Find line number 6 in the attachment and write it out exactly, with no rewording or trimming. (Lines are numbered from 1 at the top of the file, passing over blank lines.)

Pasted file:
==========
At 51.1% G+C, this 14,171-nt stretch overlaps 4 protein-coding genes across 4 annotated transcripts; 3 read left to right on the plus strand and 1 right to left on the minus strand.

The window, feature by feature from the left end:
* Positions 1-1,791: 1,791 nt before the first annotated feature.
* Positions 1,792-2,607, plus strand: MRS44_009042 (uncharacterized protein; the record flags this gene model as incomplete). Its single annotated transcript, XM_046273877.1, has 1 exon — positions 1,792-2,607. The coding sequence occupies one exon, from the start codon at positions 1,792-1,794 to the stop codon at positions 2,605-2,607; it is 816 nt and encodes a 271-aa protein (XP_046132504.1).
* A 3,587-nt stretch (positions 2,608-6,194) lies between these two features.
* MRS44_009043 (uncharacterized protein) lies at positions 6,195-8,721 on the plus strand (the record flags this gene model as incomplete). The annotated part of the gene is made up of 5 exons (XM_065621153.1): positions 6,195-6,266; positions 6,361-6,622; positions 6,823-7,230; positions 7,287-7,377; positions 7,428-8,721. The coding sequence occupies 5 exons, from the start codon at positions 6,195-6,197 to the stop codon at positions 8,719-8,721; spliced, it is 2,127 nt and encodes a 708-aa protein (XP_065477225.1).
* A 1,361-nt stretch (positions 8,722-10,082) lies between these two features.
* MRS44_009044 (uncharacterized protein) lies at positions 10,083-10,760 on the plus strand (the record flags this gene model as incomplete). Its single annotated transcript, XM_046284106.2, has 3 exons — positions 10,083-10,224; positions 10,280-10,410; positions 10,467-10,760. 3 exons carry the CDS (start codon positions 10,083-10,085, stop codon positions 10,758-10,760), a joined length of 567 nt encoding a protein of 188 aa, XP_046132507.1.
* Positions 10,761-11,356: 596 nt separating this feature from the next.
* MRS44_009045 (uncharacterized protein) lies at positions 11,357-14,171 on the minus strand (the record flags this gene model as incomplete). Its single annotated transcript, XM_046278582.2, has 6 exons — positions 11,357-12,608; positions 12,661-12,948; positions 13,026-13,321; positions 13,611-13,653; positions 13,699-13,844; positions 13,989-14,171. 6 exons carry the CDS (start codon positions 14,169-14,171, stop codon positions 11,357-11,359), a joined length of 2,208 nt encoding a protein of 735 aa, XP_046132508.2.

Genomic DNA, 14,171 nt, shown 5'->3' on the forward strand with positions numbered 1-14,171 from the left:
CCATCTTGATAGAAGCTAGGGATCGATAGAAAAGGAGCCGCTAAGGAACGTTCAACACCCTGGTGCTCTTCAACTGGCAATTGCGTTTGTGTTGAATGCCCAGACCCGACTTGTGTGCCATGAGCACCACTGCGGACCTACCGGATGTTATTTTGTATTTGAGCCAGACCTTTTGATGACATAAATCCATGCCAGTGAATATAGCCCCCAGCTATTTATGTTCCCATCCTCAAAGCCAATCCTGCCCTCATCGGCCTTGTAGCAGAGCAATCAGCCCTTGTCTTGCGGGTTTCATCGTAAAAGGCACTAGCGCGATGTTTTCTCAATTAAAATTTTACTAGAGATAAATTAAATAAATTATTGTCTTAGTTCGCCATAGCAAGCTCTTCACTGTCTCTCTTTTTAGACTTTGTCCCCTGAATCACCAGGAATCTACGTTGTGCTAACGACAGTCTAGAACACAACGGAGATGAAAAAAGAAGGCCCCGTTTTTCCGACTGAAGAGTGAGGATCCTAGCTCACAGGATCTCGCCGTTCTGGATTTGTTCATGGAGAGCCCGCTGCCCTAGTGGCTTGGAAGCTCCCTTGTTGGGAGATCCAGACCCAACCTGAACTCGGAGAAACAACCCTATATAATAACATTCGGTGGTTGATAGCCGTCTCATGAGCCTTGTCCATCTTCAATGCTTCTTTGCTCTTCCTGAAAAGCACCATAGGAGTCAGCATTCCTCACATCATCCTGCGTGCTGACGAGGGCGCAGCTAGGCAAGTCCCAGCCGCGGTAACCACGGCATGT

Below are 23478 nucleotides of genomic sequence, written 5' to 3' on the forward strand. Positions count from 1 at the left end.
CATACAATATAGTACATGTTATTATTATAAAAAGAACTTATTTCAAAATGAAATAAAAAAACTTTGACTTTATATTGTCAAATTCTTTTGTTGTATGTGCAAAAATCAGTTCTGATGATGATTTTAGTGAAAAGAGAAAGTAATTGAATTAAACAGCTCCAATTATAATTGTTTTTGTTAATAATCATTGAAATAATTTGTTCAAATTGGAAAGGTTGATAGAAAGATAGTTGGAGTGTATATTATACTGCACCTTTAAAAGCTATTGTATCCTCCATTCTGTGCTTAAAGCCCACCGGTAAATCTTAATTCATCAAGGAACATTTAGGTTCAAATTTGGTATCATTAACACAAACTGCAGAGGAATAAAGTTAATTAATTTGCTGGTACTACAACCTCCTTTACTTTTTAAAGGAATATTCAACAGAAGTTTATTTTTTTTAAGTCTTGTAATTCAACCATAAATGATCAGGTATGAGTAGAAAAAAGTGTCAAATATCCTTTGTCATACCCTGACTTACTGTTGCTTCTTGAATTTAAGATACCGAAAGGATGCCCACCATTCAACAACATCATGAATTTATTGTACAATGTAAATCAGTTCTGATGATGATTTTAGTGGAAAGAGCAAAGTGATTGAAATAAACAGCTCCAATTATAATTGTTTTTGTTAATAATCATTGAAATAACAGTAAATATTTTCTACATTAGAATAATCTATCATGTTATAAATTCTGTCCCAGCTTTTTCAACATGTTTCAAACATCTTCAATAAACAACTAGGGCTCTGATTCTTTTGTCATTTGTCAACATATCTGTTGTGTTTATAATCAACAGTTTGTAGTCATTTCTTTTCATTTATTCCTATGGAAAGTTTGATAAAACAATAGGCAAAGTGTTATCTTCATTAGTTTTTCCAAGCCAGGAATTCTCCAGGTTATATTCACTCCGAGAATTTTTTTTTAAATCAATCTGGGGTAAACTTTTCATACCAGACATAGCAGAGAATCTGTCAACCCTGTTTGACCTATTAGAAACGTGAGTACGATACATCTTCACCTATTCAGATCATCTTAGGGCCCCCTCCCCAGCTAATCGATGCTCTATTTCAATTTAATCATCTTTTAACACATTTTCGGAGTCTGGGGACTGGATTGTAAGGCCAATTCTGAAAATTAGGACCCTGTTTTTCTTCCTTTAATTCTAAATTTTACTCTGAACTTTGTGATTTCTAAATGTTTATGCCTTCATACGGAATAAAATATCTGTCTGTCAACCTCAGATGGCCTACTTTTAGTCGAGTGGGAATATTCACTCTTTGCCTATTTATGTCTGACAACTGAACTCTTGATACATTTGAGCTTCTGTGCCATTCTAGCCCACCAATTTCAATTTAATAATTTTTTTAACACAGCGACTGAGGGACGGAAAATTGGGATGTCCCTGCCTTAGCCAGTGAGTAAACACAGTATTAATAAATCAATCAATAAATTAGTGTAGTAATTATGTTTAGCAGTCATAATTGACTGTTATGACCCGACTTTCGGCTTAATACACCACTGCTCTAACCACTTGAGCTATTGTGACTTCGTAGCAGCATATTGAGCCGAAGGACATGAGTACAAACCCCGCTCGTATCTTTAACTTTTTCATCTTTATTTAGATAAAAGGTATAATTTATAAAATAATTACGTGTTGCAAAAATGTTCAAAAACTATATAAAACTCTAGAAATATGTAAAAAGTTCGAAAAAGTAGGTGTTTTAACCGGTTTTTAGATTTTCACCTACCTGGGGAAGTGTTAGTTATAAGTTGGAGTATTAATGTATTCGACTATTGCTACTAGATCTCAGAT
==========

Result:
* MRS44_009043 (uncharacterized protein) lies at positions 6,195-8,721 on the plus strand (the record flags this gene model as incomplete). The annotated part of the gene is made up of 5 exons (XM_065621153.1): positions 6,195-6,266; positions 6,361-6,622; positions 6,823-7,230; positions 7,287-7,377; positions 7,428-8,721. The coding sequence occupies 5 exons, from the start codon at positions 6,195-6,197 to the stop codon at positions 8,719-8,721; spliced, it is 2,127 nt and encodes a 708-aa protein (XP_065477225.1).